Psychologist Nancy Sinn of the University of British Columbia said, “Even slight fluctuations in the nighttime period of sleep can result in how people react to events occurring in their daily lives.”
Paap and colleagues used survey data from approximately 2,000 adults between the ages of 33–84. After assessing their baseline conditions, participants were asked about their sleep duration, daily stress, and experiences of positive and negative events for eight consecutive days.
“When people experience something positive, such as a hug or spending time in nature, they usually feel happier that day,” Sin explained.
“But we found that when a person sleeps less than their normal amount, they do not get positive feelings fueled by their life events.”
Fortunately, this effect goes the other way as well. Long sleep makes positive events even better, and avoids the effects of daily stress. The team found that these effects are also greater on those with chronic health problems such as chronic pain.
“For people with chronic health conditions, we found that longer sleep – compared to one’s normal sleep duration – responded better to positive experiences the next day”, said Sin.
Unexpectedly, the researchers found no association between sleep duration and negative reactions. This suggests that sleep is particularly important for positivity, the team notes in its paper, and that it is important to look for both positive and negative effects when examining sleep.
They also did not find that responses to daytime events predicted subsequent sleep quality, which has been shown in some studies previously, but not others.
Paap and the team are careful in their studies because their data are dependent on patients’ recall, which is not always accurate. But it is one of the first studies to examine these effects of sleep in a natural setting, as opposed to laboratory conditions, and their data may be useful for future investigations showing long-term consequences.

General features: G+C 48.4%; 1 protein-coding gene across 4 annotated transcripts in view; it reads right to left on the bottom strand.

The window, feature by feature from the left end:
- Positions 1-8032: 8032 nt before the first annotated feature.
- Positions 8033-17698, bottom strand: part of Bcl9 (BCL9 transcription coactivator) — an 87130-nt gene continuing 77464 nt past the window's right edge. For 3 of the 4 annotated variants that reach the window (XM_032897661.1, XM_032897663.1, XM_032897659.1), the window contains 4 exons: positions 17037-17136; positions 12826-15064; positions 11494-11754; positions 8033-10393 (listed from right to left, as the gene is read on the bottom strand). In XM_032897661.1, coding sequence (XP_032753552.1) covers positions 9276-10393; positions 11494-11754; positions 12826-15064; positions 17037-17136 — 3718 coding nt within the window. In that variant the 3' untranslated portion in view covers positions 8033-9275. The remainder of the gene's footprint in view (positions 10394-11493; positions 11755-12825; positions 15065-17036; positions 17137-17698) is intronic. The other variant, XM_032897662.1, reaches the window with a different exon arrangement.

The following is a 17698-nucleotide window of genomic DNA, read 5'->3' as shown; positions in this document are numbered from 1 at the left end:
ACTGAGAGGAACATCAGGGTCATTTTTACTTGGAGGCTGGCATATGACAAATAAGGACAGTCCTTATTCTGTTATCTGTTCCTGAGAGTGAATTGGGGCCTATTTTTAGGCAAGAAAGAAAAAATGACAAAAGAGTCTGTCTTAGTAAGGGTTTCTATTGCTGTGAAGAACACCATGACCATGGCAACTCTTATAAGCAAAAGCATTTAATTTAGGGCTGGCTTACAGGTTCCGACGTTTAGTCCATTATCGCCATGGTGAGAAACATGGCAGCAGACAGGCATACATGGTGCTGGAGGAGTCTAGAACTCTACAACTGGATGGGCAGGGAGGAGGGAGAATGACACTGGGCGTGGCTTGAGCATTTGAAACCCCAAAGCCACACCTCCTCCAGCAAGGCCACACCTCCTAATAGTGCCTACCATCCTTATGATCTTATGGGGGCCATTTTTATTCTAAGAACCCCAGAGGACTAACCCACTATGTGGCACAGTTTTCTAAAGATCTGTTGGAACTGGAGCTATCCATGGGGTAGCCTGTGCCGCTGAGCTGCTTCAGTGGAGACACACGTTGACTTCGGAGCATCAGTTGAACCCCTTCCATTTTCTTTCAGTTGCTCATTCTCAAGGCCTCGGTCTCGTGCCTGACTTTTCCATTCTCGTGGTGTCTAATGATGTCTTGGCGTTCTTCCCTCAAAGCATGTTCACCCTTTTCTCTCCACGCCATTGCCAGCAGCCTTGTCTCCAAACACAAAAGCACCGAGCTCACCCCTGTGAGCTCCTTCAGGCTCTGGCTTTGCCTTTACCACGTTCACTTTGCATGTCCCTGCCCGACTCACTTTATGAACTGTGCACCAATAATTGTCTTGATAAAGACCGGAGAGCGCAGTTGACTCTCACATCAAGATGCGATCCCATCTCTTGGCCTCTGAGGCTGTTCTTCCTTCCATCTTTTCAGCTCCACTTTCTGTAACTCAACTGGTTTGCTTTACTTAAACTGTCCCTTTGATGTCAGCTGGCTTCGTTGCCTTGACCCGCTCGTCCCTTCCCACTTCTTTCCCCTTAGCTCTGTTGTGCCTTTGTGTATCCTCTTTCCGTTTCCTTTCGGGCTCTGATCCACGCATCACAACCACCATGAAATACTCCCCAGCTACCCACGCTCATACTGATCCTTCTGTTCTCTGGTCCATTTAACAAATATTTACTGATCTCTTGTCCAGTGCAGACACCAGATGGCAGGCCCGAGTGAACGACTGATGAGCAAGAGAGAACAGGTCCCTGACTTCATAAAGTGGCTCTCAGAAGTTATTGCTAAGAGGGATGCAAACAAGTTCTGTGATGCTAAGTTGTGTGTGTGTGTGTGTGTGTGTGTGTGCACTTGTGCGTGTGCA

Obviously sleep should be a priority in our lives, but it can be much easier than work. A recent study showed how stress is interrelated with our ability to sleep, as both physiological processes share the same neural network.
So it is no surprise that the collective stress we are experiencing due to the epidemic is affecting our sleep and even our dreams.
But before these world-changing events, research has consistently shown that many of us in Western countries are not getting enough sleep. One-third of US adults report having less than seven to nine hours of sleep and 12 percent of Australians have less than 5.5 hours.
That said, if it was easy to prioritize sleep, many people probably wouldn’t have trouble doing so.
Along with stress and chronic health conditions, other factors such as disconnection from our natural sleep cycle, shift work or multiple chores, and loneliness can make the recommended amount of snooze time very difficult.
Some of the best tips on dealing with sleep problems are; But if we can move some of these big issues affecting sleep, then it seems that more of us will not only get the chance to experience better health outcomes, but also more happiness in life.
This research was published in Health psychology.